The dissolution of memory is of course to some degree characteristic of all of contemporary Russian society. And this is not surprising. Russia, having for many years feasted on grand historical narratives, suddenly found itself itself in a place of utter historical confusion; the October Revolution simply became “the October coup”, and the Stalinist Soviet Union became the mightiest power – a place where Orthodoxy and the valiant Cheka coexisted, but would not submit to narrative unification. Russia definitively dropped out of a coherent historical narrative and in doing so, took a step beyond Kantian causality.
But what does it mean, this collapse of narratives, time, logical chains of causality? It is in fact the collapse of any rules for existence, the rejection of syllogism, of reasoning that follows the model of “if x happens in circumstance y…”. Nothing can determine the actions of a person because he does not fit into logical oram temporal chains and has no relation to historical time. How, then, does an amnesic person act? His actions have a spontaneously passionate character. Suddenly, as if from nowhere, irrespective of any kind of logic, he explodes into a fit of aggression directed at the immediate surroundings. When the underage prostitute suddenly attacks Georgi, who only wished her well, it is an explosion of pure affect which has no internal logic. Aggression is indeed a radical form of the rejection of logic, which presupposes connections, and therefore the possibility of coexistence. It is the lack of logic, the absence of rules of behavior that make the living space of the “dark forest” an area of unpredictable micro-violence. When at the end of the film, the man formerly known as Georgi, who is now a nameless person with no memory, quietly takes out a gun and kills everybody indiscriminately, he proves that he has fully assimilated the ethos of the “dark forest”— to act according to the will of passion. It would be incorrect to interpret this final massacre as a kind of revenge on the part of Georgi, who suddenly transforms from passive victim to butcher. The fact that among Georgi’s victims we find the truck driver who picked him up, as well as the Moscow police major, does not necessarily imply a universal guilt which is shared by victim and executioner alike. Massacre here is not an existential gesture as it is in Scorsese’s Taxi Driver, where the main character is a psychopath brought to his boiling point. It is simply that, by the end of the film, Georgi has become a dragon. And the way to this transformation is through the loss of memory, that is, the loss of knowledge of the rules and loss of the ability to act according to the laws of cause-and-effect logic chains. Lozintsa’s protagonist outdoes even the sadistic, lawless cops. In essence, he becomes just like them but, because of his amnesia, even more frightening. The instantaneous transition from victim to executioner is extremely revealing. Total passivity (victimhood) becomes but yet another grounds for a fit of unpredictable, aggressive passion. The protagonist of contemporary film is often found somewhere between total passivity and a ferocious, zombielike madness. Both states deny the continuity of a meaningful human identity.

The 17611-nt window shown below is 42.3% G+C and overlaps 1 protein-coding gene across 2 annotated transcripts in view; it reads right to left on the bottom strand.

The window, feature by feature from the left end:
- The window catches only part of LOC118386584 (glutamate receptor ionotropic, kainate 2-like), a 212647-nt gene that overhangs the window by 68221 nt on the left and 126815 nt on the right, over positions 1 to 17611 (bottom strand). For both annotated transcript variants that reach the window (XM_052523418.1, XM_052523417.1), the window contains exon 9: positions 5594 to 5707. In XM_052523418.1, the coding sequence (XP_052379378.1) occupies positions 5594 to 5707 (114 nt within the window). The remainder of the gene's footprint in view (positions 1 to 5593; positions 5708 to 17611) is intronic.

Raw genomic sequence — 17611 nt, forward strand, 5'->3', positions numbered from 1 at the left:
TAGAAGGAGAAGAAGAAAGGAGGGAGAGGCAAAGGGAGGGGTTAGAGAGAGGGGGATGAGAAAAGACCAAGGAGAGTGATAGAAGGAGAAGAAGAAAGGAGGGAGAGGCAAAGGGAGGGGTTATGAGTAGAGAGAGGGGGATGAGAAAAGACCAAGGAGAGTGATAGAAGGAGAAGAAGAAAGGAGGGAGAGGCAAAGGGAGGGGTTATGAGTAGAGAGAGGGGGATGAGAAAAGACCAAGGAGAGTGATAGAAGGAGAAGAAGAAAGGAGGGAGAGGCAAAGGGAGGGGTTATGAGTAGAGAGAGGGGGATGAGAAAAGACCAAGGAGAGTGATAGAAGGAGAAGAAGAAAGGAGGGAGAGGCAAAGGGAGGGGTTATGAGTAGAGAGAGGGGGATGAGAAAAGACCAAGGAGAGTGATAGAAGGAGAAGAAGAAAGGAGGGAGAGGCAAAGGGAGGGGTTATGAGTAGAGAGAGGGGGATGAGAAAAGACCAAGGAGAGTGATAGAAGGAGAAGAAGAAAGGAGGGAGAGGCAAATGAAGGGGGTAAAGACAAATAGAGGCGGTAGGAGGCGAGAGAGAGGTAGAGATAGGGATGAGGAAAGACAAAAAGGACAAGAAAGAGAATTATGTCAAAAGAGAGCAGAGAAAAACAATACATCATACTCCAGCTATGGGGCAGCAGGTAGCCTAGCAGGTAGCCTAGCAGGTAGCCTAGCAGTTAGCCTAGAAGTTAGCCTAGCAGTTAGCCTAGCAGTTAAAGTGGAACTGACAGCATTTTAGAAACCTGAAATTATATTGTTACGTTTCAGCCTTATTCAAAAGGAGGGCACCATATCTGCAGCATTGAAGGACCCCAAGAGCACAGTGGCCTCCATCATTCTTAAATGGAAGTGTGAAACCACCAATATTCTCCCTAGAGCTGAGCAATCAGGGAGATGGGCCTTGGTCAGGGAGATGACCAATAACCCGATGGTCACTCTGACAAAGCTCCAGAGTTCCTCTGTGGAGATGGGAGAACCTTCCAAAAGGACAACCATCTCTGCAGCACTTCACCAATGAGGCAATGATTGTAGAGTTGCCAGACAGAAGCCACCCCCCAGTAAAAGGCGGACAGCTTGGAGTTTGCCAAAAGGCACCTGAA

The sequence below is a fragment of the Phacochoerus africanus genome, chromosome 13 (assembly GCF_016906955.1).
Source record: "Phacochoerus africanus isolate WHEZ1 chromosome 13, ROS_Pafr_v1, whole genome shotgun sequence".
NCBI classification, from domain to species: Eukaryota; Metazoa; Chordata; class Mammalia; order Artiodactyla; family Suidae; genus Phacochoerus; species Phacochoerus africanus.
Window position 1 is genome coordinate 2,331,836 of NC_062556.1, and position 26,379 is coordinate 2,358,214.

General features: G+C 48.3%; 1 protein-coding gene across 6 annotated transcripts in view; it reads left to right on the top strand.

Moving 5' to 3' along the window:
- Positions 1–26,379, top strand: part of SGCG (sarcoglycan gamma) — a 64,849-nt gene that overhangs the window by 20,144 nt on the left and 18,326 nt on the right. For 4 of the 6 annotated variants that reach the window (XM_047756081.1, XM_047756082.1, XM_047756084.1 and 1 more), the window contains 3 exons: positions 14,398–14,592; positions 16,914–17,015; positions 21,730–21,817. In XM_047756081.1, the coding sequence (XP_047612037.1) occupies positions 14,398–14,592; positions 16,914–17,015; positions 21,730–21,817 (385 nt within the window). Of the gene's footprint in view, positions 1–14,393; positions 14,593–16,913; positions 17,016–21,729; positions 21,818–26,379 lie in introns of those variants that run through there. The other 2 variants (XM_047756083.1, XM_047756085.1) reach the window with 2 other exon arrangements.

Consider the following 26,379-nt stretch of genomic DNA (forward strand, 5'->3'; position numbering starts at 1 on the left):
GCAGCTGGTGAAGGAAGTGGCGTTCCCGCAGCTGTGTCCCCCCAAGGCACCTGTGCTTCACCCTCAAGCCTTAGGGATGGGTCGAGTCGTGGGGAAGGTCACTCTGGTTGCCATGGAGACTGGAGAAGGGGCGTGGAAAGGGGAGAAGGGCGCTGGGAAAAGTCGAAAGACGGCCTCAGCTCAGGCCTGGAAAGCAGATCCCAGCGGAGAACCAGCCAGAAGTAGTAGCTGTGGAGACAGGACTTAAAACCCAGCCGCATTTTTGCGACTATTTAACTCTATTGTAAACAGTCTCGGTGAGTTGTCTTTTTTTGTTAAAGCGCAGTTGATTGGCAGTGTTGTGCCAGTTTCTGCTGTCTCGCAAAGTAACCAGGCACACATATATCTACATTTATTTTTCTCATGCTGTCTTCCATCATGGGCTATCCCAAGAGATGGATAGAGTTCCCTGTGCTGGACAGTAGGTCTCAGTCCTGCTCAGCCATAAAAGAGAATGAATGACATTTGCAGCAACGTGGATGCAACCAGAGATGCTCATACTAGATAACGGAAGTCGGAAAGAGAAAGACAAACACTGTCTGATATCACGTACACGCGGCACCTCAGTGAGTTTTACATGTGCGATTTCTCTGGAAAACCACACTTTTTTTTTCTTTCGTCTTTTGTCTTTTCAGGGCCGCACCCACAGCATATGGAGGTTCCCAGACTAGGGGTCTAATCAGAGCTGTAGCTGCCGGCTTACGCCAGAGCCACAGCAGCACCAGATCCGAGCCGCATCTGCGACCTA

Russian films of the last few years feature many characters who act in unpredictably aggressive and emotional ways; for example, the protagonist of How I Ended This Summer (dir. Aleksey Popogrebsky, 2010). Many characters have no narrative identity; their actions are not explained by their biographies or life views, such as the librarian in Tambourine, Drum (dir. Aleksey Mizgirev, 2009). They act as if the logic of their existence has completely broken down, and the unity of their person is lost. In Serebrennikov’s Yuri’s Day (2008), the main character transforms from an opera singer into a pitiful orderly, as if human identity had no logic or inertia. The characters of Boris Khlebnikov’s Help Gone Mad (2009) embody this new anthropological type. The two main characters, likely inspired by Don Quixote and Sancho Panza, represent, on the one hand, the embodiment of complete passivity, and on the other, senseless explosive impulsivity. The absolutely absurd death of one of the characters at the end of the film (at the hands of another mad policeman) is in full accordance with the model sketched by Loznitsa.